In the morning I got an email:
Dear Marcin Juszkiewicz,
Congratulations on your one-year anniversary with Red Hat! Thank you for your commitment and work over the past year. We hope that it has been everything you expected it to be and look forward to celebrating your future success with the company.
Yes, already year passed since I joined ARM team at Red Hat. It was a good time and I do not plan to change it ;)
What I did during that time? Managed to get several packages built for AArch64, sent many patches upstream (some were easy, other required several updates) and even got one machine to use at home. It was not an easy ride but I am glad that I went that way.
I had some ARMv7a work done but over 80% of time spent with AArch64. First in simulators but then hardware started coming. First shared one with other developers (timezone differences helped a lot), then got remote one for own development use and finally one machine landed under my desk (the only one in Poland at that time). Do I have to add how it simplified work? GVim over X11 just works so the only difference is colorscheme and font used ;D
What next? More AArch64 work. There are still packages which fail to build ;D
I have a bunch of ARMv7a boards at home. They are from different years, have misc CPUs and GPUs. All I think that some of them suck for some reasons.
Pandaboard was great board when got released. Then Texas Instruments fired everyone involved so now it is crap. Sure, mainline kernel works fine but no audio/video decoding in hardware, no OpenGLES due to PowerVR stuff which no one cares about because it is proprietary.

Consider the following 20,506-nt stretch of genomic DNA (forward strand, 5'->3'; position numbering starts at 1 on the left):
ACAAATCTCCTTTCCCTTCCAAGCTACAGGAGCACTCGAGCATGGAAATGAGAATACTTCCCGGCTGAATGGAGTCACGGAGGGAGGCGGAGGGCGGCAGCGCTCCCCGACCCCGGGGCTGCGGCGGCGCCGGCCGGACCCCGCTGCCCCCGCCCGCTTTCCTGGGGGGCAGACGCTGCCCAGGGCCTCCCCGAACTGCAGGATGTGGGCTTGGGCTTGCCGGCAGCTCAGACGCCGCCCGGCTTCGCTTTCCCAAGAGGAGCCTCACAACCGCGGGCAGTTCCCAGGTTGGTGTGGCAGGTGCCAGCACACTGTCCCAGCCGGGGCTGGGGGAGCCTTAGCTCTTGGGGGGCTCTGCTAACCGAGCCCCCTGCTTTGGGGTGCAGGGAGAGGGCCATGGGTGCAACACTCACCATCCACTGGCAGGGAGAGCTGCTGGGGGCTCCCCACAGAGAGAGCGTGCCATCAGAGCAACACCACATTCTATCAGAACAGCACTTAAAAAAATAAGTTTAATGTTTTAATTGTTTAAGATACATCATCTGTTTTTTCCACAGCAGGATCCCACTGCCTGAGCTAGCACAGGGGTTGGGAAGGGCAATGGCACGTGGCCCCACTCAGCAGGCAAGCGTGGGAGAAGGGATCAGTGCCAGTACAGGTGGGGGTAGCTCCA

Wandboard Quad. Cool, fast, 2GB of memory, SATA. And hardcoded XGA (1024×768) resolution which can not be changed. Awesome? Not so much when you connect it to FullHD monitor. And forget about community — they are mostly stuck on 3.0 and 3.10 kernels based on Freescale code drops. I should dig deeper when looked at i.mx6 hardware ;(
Looks like it is time to check other boards. Minnowboard Max probably — x86 will fully open drivers.
Lot was written about why upstreaming matters. And why it should be done earlier than later too. And I found out that I have perfect example.
Few days ago Linus Walleij contacted me with a question:
Hi Marcin, do you still have the Nomadik NHK8815 board? I’m contemplating fixing it to work some time, but haven’t got hold of one. I think it only needs a device tree actually, so we could hack it up at some conference if you’re at the same some time.
And then I realized that indeed — I still have it somewhere in my basement gathering dust. We quickly agreed on shipping it so Linus will be able to finish work on adding support for already obsolete board in mainline kernel.
For me NHK-15 is a perfect example of device which was supported in wrong way. When I got it 5 years ago it was already several kernel releases behind with 184.108.40.206 kernel (no stable updates even). I managed to get Poky Linux running on it but told clearly that it will gather dust after finishing task because for me board with no upstream support is worthless.
So board spent few weeks on my desk and then went back to the box and on shelf in basement. Then became forgotten. For 5 years. Today I opened box, checked contents, added some filling so it is ready for courier. Then I will forget about it again.
UPDATE: My Sim.One board joined NHK-15 as it is hard to find working device with EP93xx processor in it.
I am starting to dislike current situation of handling sound under Linux.
On my desktop I am using Fedora which is using PulseAudio to handle sound. And recently something changed cause I have to reach mute button too often.